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I was shocked when I saw on my twitter feed that Josh Donaldson was traded from the Oakland Athletics to the Toronto Blue Bays for Brett Lawrie and prospects.  This deal in isolation is not so much the biggest surprise, but rather where things have gone since Billy Beane traded away Yoenis Cespedes.  I don’t claim to know as much about baseball as Beane does, bit the moves since July have been puzzling.  To recap:

1) Cespedes to the Red Sox for Jon Lester + Jonny Gomes.  Everyone knew Lester is a rental and Gomes is finished.  Cespedes was a great presence in the clubhouse and protection for Donaldson, and Moss in the batting lineup.

2) Dan Straily, Addison Russell, and Billy McKinney to the Cubs for Jeff Samardzija and Jason Hammel.  Samardzjia likely will be gone after 2015 to free agency.  Hammel’s status is unknown for 2015 as I write this.  In return, the Cubs got a lot of young top quartile talent.  With Joe Maddon in place as manager for the next five years, this trade will prove to be a genius move by Theo Epstein.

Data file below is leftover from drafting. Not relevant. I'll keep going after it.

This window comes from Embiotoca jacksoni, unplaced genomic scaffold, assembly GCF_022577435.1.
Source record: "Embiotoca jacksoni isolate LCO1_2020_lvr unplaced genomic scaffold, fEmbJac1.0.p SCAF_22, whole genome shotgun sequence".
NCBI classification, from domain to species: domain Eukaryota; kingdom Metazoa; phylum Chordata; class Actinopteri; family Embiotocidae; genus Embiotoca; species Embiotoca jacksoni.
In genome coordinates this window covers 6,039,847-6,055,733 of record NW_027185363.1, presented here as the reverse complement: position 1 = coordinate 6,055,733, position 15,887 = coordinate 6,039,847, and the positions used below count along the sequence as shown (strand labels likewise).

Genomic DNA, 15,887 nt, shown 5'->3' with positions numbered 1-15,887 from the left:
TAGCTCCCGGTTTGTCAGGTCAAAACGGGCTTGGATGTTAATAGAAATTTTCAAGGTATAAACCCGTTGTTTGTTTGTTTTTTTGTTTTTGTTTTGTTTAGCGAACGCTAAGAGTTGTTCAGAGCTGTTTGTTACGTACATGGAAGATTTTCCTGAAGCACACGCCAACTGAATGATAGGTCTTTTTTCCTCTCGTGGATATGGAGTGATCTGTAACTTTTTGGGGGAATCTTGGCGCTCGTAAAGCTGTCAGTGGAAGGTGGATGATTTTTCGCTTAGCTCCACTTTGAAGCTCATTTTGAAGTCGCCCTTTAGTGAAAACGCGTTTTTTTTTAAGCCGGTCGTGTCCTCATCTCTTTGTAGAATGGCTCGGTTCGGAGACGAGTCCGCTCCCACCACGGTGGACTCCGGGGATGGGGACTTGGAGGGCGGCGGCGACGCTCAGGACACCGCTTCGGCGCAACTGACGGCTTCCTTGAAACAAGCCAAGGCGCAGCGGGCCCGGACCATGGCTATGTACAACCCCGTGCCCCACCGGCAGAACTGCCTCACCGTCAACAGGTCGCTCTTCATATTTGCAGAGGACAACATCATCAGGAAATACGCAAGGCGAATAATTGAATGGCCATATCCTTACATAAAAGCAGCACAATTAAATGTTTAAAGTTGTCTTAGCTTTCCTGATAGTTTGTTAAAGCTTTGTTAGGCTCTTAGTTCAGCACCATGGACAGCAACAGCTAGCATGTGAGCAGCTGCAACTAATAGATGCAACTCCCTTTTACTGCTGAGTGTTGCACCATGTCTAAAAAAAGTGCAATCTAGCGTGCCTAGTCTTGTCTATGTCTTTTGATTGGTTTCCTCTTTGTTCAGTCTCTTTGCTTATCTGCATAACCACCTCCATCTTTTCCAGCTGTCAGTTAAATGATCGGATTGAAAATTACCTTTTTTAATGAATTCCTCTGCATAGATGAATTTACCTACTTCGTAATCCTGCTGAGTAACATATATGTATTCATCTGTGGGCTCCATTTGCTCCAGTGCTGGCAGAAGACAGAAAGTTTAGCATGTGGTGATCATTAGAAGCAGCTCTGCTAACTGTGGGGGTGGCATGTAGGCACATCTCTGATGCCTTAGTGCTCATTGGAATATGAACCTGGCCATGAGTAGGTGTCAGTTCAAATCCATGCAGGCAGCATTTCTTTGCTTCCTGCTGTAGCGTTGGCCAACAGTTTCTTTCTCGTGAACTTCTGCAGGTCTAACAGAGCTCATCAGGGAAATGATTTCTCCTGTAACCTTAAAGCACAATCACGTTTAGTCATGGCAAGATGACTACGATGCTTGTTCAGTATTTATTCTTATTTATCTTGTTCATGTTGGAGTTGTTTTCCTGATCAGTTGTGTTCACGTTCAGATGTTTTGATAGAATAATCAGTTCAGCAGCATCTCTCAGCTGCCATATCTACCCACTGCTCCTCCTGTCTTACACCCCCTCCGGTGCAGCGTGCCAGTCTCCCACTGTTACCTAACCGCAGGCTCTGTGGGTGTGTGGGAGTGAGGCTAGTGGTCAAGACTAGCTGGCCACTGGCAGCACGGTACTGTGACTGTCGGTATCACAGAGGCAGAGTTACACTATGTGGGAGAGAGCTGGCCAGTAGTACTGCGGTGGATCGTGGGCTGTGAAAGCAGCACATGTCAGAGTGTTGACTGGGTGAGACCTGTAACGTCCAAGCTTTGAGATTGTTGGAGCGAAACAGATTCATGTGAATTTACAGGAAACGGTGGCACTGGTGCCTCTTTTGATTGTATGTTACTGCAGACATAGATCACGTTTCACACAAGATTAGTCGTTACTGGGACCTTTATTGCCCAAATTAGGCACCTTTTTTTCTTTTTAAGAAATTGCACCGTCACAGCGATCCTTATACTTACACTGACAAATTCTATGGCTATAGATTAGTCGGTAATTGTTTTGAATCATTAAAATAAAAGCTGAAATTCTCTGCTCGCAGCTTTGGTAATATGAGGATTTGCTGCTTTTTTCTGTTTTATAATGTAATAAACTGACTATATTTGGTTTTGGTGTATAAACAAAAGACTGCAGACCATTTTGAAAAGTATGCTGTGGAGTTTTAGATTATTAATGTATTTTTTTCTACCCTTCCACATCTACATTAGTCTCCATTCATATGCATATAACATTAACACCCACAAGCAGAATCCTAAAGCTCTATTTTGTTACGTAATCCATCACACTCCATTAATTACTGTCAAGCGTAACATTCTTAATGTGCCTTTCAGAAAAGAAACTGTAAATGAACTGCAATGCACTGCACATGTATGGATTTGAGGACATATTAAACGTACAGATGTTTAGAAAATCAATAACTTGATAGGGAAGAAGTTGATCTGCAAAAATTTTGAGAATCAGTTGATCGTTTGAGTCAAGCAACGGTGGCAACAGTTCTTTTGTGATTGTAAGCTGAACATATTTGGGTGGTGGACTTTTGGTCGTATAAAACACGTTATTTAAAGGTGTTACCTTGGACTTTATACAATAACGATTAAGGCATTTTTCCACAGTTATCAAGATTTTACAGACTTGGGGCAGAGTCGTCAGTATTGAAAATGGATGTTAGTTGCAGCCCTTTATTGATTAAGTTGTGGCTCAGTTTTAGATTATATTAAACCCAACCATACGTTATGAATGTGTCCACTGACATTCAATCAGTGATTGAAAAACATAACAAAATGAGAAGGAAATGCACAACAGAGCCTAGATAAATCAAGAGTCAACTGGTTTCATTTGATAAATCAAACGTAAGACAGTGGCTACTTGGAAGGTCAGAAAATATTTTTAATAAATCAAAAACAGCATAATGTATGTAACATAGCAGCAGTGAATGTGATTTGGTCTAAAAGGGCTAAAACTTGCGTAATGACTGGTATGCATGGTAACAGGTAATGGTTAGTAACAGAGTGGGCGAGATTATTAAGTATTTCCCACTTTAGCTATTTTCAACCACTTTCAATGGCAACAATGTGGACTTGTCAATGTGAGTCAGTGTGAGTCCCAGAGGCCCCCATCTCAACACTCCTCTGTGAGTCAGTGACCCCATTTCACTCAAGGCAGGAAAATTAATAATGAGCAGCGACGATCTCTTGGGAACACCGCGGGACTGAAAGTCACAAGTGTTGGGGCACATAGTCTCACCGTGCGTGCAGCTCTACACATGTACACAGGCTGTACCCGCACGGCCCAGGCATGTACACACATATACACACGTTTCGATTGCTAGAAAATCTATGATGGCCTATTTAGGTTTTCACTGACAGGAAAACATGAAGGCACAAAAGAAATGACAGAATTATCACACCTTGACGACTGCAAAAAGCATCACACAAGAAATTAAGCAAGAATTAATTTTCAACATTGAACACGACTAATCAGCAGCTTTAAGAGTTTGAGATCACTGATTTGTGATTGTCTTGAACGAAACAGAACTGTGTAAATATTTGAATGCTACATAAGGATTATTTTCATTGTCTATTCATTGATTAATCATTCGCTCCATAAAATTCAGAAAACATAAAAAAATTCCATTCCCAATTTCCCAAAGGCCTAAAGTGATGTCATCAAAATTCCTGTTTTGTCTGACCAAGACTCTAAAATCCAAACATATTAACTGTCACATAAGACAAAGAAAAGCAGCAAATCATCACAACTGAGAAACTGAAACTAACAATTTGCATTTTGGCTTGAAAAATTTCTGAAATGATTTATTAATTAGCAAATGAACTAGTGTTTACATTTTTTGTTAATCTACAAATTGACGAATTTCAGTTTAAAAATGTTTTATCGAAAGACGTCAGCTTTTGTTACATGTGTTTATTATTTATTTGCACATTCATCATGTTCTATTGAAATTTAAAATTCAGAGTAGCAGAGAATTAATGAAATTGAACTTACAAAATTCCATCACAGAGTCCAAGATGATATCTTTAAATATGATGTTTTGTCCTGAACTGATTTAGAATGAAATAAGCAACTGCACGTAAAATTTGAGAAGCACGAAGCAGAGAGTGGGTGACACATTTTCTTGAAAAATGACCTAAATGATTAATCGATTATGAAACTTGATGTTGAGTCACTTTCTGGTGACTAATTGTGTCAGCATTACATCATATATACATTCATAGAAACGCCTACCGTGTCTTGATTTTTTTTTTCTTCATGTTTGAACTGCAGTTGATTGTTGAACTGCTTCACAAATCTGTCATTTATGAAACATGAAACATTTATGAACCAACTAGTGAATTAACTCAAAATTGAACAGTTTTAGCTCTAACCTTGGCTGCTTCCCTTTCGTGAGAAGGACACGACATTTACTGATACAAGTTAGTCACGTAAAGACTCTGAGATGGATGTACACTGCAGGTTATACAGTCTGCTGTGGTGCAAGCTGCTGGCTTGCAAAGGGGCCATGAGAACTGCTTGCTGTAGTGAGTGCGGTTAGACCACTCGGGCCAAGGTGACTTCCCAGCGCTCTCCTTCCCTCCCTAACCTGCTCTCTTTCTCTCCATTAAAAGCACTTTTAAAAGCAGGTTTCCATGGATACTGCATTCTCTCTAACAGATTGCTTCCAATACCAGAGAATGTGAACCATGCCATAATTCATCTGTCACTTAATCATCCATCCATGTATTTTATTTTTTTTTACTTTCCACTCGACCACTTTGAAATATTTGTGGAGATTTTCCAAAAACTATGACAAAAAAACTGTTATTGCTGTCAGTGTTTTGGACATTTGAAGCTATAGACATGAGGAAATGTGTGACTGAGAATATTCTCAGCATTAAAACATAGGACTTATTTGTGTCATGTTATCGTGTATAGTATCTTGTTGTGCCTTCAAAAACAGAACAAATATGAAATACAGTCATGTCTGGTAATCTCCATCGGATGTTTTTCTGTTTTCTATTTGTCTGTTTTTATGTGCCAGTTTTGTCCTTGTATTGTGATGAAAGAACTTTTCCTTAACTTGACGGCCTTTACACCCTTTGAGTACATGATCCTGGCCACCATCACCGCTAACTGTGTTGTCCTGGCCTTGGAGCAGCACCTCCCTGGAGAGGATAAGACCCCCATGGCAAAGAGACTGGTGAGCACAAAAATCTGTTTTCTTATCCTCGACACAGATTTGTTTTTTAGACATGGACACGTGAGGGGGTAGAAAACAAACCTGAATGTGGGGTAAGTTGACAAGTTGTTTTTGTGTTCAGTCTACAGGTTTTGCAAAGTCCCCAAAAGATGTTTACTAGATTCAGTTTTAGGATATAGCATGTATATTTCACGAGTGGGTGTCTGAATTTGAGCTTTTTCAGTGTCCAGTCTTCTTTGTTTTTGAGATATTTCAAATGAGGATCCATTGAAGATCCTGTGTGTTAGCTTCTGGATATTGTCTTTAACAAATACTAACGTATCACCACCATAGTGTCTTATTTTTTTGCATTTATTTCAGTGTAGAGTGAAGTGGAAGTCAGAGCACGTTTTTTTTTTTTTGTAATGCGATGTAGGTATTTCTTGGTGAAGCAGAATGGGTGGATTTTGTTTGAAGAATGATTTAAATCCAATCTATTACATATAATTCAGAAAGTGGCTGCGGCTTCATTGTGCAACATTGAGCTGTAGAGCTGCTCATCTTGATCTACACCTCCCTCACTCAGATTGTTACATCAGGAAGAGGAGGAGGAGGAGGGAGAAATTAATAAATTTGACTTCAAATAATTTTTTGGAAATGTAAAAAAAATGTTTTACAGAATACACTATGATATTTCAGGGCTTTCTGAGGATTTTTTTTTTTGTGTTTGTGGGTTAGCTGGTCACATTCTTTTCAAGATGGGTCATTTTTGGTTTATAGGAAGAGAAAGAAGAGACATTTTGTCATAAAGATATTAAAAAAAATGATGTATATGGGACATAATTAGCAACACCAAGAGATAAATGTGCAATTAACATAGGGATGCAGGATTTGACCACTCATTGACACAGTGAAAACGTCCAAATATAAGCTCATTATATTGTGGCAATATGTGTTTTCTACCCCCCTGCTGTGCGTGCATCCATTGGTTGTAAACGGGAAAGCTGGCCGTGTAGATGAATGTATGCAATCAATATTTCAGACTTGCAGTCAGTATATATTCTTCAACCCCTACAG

3) And lastly the Donaldson for Lawrie trade.  The A’s get an oft-injured player in Brett Lawrie, granted with great defense.  The Jays get essentially Donaldson’s offensive threat and control for the next four years.  Absolutely puzzling.  The middle of the lineup will have Donaldson, Edwin Encarnacion and Joey Bautista.  I like the Blue Jays chances to win the AL East.

At the time of the Cespedes trade, the Athletics were well in front in the AL West standings.  The rationale was that Beane was looking for pitching to take them deep into the postseason.  Gamble lost.

After all the dust has settled, Lester is gone and likely Hammel and Gomes are gone, leaving Samardzjia as essentially a rental for 2015.  Now that Cespedes and Donaldson have moved on, where will the offensive power come from in 2015?  Billy Butler and Ike Davis?

Looking quickly to where the Athletics’ significant contractual obligations will be for 2015: Billy Butler at $6.6M, Coco Crisp at $11M, Scott Kazmir at $13M, and likely a $15M+ payday for Samardzjia in arbitration.

There are two possible scenarios as the off-season continues.  Either Beane is rebuilding, assuming a $85-90M budget or he borrowed Jefrrey Loria’s reset button.  We shall see.

Copyright © 2014 BaseballPoutine.com. All Rights Reserved.